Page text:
I’ve been sick lately and only today really felt up to writing anything. As an American, when I saw the date, of course my mind went to the terrorist attacks that took place on September 11th, 2001. Upon checking social media this morning I’ve seen many images saying ‘Never Forget’ and even some of those things claiming it was an inside job. I thought to myself, ‘What can I possibly say?’. What is there to say?
I’ve lived a very privileged life. Some people may not appreciate that term, but in my case it’s true. I’m not rich, never have been, but I’ve always had what I needed and then some. I live in a country where I’m not prevented from getting an education because of my gender. I’m allowed to vote and protest if it suits me to do so. I know not everyone who lives in America always has access to the things they should. My mind goes to the people of Flint, Michigan and their struggle for clean drinking water. The kids in inner cities who struggle to get a quality education amongst the poverty, drugs, and violence. There’s so many people who deserve the things I have more than I do. I never want to lose perspective on this, but going about my daily life, it happens.
When I think of September 11th, I think of the terrified people in the buildings and on the planes. People who were just normal people trying to go about their normal day. The people in the city who witnessed the planes crashing into the World Trade Center not yet understanding why it was happening. The firefighters, the policemen, the paramedics, and every one who played a role in trying to save the victims. The families who lost their loved ones. When I think about it, when I really think about it, I realize my heart hurts more now than it did then. I was in 7th grade when it happened. I was able to understand the basics of what I was seeing on the tv, but I was not able to truly wrap my head around the ramifications. I viewed it as a tragedy as a whole, but I did not think about the individuals at that time. Not that I can recall anyway. I still cannot imagine the sheer terror of what they all went through.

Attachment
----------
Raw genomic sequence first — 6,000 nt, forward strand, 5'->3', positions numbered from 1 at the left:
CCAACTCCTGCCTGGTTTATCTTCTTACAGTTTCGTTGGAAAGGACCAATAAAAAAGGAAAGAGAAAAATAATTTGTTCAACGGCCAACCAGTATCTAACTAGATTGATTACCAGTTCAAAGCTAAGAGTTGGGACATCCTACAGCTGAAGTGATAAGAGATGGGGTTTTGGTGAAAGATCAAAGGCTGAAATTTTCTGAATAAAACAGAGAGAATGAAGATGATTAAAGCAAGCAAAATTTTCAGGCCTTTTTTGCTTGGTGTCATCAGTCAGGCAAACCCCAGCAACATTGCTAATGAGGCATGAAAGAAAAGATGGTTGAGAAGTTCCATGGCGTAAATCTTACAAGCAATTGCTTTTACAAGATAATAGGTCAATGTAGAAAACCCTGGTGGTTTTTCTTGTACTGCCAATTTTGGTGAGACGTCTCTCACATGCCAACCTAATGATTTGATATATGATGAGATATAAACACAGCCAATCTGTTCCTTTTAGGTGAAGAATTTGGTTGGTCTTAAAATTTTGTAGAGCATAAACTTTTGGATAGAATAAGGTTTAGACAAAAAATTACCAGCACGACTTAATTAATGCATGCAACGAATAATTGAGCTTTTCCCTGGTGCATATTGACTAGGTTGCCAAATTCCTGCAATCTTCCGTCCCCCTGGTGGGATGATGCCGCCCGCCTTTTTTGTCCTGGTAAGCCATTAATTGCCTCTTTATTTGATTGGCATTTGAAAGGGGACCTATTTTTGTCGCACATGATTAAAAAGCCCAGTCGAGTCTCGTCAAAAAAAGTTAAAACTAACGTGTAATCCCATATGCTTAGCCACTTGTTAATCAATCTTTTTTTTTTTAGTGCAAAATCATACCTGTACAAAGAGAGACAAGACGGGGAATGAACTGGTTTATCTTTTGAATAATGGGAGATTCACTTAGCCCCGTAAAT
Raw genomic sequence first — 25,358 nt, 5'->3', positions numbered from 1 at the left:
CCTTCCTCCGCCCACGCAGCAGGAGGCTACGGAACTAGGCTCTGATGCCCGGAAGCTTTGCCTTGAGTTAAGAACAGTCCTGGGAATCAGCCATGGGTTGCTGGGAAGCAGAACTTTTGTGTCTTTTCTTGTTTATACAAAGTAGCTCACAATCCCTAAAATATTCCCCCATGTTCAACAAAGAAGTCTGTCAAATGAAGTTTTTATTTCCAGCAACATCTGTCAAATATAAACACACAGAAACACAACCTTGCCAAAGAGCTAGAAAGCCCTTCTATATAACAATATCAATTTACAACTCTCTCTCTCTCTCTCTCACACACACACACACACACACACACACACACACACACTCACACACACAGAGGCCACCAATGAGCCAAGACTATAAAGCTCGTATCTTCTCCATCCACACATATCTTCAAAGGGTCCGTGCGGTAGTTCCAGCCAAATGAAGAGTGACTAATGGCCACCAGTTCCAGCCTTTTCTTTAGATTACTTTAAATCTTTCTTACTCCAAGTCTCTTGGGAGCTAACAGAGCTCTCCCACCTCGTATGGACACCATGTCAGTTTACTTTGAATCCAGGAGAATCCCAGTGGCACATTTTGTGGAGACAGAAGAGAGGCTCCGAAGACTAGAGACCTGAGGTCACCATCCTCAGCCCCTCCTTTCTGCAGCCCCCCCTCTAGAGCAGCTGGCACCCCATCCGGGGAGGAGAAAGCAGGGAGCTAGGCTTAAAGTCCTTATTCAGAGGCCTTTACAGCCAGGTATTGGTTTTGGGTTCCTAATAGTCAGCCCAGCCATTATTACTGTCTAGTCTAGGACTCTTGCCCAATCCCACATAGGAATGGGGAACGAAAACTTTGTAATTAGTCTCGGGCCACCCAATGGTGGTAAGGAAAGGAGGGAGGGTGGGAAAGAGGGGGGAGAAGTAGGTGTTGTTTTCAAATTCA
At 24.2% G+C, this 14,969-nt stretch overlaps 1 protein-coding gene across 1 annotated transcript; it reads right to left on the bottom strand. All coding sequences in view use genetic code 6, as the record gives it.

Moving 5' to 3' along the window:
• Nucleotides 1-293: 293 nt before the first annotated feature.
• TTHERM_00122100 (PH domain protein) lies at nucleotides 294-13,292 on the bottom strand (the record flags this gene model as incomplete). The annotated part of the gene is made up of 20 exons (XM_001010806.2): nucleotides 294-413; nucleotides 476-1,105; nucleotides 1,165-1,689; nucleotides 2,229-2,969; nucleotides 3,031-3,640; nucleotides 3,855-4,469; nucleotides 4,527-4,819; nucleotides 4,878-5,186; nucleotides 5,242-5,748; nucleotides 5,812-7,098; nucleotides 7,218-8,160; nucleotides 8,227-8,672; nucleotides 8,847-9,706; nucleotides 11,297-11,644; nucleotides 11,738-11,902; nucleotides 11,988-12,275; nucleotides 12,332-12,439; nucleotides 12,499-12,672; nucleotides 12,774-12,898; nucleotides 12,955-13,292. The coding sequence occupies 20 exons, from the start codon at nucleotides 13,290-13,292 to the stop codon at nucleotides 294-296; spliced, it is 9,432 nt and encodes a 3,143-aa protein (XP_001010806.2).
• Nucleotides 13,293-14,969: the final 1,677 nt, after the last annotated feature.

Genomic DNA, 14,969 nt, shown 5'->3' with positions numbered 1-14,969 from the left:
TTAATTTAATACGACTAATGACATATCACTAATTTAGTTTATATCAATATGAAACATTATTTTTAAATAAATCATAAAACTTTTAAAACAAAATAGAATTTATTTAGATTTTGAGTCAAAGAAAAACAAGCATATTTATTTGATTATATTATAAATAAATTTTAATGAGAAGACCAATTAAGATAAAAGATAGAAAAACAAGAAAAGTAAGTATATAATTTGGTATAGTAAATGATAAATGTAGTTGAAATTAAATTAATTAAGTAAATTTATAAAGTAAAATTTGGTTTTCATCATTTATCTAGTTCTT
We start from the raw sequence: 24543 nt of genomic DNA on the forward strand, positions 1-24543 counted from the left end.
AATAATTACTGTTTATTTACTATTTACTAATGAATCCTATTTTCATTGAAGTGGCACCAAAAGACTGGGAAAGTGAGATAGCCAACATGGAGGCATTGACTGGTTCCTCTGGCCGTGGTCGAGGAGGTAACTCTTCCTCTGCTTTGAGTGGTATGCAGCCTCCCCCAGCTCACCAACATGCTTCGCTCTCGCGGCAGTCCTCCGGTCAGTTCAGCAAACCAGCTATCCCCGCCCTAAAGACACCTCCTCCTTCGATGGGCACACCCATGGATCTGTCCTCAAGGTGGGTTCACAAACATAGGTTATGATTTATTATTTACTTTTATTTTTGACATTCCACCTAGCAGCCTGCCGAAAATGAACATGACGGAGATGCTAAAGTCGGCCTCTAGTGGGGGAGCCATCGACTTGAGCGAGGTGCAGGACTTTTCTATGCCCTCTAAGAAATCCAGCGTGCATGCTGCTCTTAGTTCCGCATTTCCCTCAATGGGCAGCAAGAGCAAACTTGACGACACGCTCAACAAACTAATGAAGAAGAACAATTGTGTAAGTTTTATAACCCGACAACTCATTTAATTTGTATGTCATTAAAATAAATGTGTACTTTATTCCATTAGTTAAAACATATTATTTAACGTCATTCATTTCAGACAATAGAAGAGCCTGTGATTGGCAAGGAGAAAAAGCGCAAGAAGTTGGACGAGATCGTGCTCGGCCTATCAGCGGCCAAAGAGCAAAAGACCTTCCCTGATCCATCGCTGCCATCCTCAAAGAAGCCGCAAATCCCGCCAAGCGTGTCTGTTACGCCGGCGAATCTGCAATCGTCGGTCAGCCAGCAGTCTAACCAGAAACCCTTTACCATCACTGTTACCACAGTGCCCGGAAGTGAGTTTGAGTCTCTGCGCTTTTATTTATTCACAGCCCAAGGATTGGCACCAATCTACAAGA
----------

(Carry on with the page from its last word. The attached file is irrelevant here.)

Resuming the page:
So when I bring these thoughts together in my mind, when I think about the state that America is in, my mind just goes back to the thought that all of our graves are the same size. No wealth, no possessions, no influence or popularity, none of it gets to go with you. Whether you lived your life doing everything by the book or a career criminal. The kid shot in the crossfire of gang violence is just as dead as a baby that starved to death in Yemen, who’s just as dead as the 2,977 people on 9/11. They’re all gone from this world forever and they’re all tragic.
The point, if there is one, is that the world is filled with darkness. Even the people who perpetuate much of the evil in the world are often victims of circumstances themselves. There’s so much bad, so much perversion, so much indifference. Be the light. Even if you’re only a small flame in miles of blackness, that makes it all the much easier for people to know where to find you. Don’t let your heart fill with hate. Don’t let your heart give way to the idea that life is meaningless. That there’s no hope. No point. Someday you may be a normal person living a normal day when something very abnormal happens. There’s just no way to know. If nothing else, remembering this day should be a reminder that you cannot rid the world of evil. You cannot rid the world of it’s problems. All you can do is refuse to give up. So while you’re here, for however long any of us have on this Earth, protect your flame and share it with others whenever you can.
“Darkness cannot drive out darkness; only light can do that. Hate cannot drive out hate; only love can do that.”
-Dr. Martin Luther King Jr.